Having got what we wanted here it was time to head back down, re-tracing our tracks and following the map (and GPS on our trusty, but somewhat temperamental Sat-Nav 'Emily'). Next stop was the 'must see' Tehachapi Loop itself. Unfortunately the freedom to roam over the land here is long gone, as are the Santa Fe Warbonnets which I so strongly associate with the location. Today there is a viewing area high above the loop where railfans can watch the trains. The views are somewhat limited but a view of the entire loop is possible. We had to wait a little longer for some trians here, but were rewarded once again by two southbound intermodal trains, one from both UP and BNSF. After this the trains dried up. We had been warned that traffic could be sporadic, and particularly during late afternoon there could be significant gaps. What we really wanted was a northbound train, of which we had seen precisely zero so far- after an hour we gave up and headed for lunch.

A Union Pacific consist is headed by GE ES44AC 7676 as it
approaches the Tehachapi loop. This slightly restricted view is
from the same viewpoint as used for the loop itself.
Even lunch was specified on Darryl's comprehensive guide. It took us a while to find The Steampunk Cafe in old town Tehachapi, but the recommended 'Kent's 51/50' burger did make it worth the effort. Lunch wasn't a particularly quick affair but with the lack of trains we weren't too worried- we probably missed loads. After finishing the meal it was time to head further north along the pass to some more locations in the Bealeville/Caliente area. I got a bit confused here with the various tunnels- after a bit of exploring and a few discounted locations we found ourselves following the delightfully named 'Caliente Bodfish Road', which is an equally delightful drive.

Union Pacific's SD60 6037 leads a northbound train towards tunnel #2. The
wagons in the far distance are from a southbound train which has just passed
in the loop. The railway in the Caliente area twists around the mountains.
We found a couple of spots for photos but eventually settled on the position above Tunnel #2, where we could even see a northbound train approaching in the distance. It was 45 minutes until a train actually passed us however, and that was a southbound UP Intermodal, which made a much better photo rounding the curve into the tunnel. Shortly after this passed the northbound train finally started rolling and that too was photographed approaching Tunnel #2 from the other side. As soon as this had cleared (we didn't even wait for the helper loco on the rear) it was back in the car to chase the train to another spot on the Caliente Bodfish road which we had seen earlier. We needn't have rushed as we beat the train by quite a substantial margin, it having to snake around the large horseshoe curve at Caliente itself. Unfortunately the photo could have been better- another southbound train was snaking through the second line next to it. What this did mean of course was that another train was already rolling. This presented a dilemma, as while it was only mid afternoon we had to get back to downtown LA due to an error on my part in booking some tickets for a show that night (it was supposed to be the day we were on the Cajun pass, much closer than Tehachapi!). We had a three hour drive ahead of us and if we were to have any chance of getting dinner it was time to leave now. But there was a UP mixed consist sitting in the sidings at Caliente just waiting to go... could we really abandon it? Of course not.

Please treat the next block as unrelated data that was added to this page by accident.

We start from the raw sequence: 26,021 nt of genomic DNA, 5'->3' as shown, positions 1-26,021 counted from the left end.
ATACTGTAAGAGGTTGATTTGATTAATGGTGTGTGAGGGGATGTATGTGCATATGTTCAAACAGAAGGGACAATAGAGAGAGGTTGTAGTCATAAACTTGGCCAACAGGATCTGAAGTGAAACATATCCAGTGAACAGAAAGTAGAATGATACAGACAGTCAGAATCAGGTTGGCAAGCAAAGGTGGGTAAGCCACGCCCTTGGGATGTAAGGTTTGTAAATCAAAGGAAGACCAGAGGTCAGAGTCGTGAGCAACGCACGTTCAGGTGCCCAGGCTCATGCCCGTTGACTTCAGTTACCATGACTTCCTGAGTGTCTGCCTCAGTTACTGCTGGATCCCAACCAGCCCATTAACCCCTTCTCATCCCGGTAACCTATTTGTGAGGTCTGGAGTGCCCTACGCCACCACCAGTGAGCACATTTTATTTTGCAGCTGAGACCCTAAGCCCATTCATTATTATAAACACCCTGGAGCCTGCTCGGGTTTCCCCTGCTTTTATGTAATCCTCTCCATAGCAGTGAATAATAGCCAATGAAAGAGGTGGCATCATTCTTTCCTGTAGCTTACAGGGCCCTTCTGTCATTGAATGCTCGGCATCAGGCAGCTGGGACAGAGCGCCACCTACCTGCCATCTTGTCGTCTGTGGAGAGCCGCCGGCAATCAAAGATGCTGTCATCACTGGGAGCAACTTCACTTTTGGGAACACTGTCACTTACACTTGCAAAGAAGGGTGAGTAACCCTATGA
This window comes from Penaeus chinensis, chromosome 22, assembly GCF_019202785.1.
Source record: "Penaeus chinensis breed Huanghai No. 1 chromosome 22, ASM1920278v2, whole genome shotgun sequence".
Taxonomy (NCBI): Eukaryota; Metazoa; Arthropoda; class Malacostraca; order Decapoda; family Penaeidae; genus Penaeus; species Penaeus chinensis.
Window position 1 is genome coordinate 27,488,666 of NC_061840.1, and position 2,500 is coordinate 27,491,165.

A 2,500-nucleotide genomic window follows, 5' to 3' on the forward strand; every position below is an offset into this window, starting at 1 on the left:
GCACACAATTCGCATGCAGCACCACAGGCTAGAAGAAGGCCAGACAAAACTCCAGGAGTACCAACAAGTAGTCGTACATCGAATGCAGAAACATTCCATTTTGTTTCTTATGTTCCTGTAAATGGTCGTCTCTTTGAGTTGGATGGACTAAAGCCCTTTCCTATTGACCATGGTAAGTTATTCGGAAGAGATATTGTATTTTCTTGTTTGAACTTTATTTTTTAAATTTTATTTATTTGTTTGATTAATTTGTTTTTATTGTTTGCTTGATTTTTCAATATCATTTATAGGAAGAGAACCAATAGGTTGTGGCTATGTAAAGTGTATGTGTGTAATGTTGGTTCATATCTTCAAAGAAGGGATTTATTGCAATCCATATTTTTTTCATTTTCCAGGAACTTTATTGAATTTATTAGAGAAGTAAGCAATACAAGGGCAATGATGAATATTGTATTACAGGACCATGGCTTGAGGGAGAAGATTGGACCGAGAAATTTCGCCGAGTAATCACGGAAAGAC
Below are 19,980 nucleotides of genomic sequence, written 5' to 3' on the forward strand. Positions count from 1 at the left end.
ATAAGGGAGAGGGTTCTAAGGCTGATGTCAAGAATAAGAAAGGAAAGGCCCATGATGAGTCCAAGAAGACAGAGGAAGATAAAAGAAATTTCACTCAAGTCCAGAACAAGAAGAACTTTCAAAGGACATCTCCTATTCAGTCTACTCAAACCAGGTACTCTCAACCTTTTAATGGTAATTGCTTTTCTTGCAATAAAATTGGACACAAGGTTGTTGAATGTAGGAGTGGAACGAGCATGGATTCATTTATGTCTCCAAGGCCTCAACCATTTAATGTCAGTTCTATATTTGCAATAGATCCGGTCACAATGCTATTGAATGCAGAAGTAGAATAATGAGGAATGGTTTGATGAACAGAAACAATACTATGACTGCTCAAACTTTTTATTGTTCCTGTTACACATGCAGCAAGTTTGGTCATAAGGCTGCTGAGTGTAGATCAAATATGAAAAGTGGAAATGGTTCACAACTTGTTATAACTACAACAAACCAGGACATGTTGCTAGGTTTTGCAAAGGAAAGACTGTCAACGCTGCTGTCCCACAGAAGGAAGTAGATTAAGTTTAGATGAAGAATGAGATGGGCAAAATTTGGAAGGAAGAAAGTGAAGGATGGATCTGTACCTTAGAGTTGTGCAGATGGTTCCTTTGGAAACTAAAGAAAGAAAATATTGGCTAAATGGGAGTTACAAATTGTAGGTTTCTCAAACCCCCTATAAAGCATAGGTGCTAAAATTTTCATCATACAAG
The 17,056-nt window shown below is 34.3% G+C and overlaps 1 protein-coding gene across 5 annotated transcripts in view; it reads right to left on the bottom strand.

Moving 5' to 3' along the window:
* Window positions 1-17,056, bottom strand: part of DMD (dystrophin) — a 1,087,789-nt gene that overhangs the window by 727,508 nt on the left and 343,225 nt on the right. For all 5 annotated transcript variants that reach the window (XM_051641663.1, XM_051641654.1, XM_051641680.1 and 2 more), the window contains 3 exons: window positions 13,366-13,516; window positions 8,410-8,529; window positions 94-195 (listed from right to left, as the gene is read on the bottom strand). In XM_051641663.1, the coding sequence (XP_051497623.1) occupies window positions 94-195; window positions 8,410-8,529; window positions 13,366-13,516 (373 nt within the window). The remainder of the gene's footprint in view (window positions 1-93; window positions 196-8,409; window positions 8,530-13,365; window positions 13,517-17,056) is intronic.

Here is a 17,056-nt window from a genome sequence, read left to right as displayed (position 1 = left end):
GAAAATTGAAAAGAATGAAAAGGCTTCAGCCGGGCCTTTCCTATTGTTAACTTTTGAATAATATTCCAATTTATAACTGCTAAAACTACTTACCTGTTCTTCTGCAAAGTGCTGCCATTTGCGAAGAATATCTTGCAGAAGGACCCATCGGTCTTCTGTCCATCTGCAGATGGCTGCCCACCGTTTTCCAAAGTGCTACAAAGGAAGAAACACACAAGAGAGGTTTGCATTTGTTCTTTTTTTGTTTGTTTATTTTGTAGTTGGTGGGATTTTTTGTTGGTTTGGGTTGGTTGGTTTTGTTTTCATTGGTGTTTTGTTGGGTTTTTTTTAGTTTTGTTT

UP ES44AC 5521 leads 9031 (which I can't identify!) towards tunnel #2 with a southbound intermodal. 5/10/2016.

For this train we climbed the bank where the Bealeville road passes under the railway just before the Caliente grade crossing. It wasn't a bad shot at all given its hurried nature and we were rewarded with UP SD40M-2 2667 leading three classmates over the bridge and up the grade. Finally the Tehachapi loop seemed to be getting busy and the longing to chase this train back to the loop was huge- but we had already used most of the contingency time in our drive and dinner or no dinner it was time to start the long drive south.

We came away with some good shots, but more time is definitely required to do this pass justice. Tehachapi is somewhere that photographers will come back to again and again and still find different angles and having got our bearings I'm sure a longer stay will be on the cards next time. Whenever next time may prove to be! Thanks again to Darryl for the useful guide- we probably wouldn't have got half the shots without it.
The final shot on the Tehachapi pass, on the Bealeville Road with Union Pacific GE ET44 2667 leading a mixed southbound trains. It had just left the sidings at Caliente and is climbing as it heads south.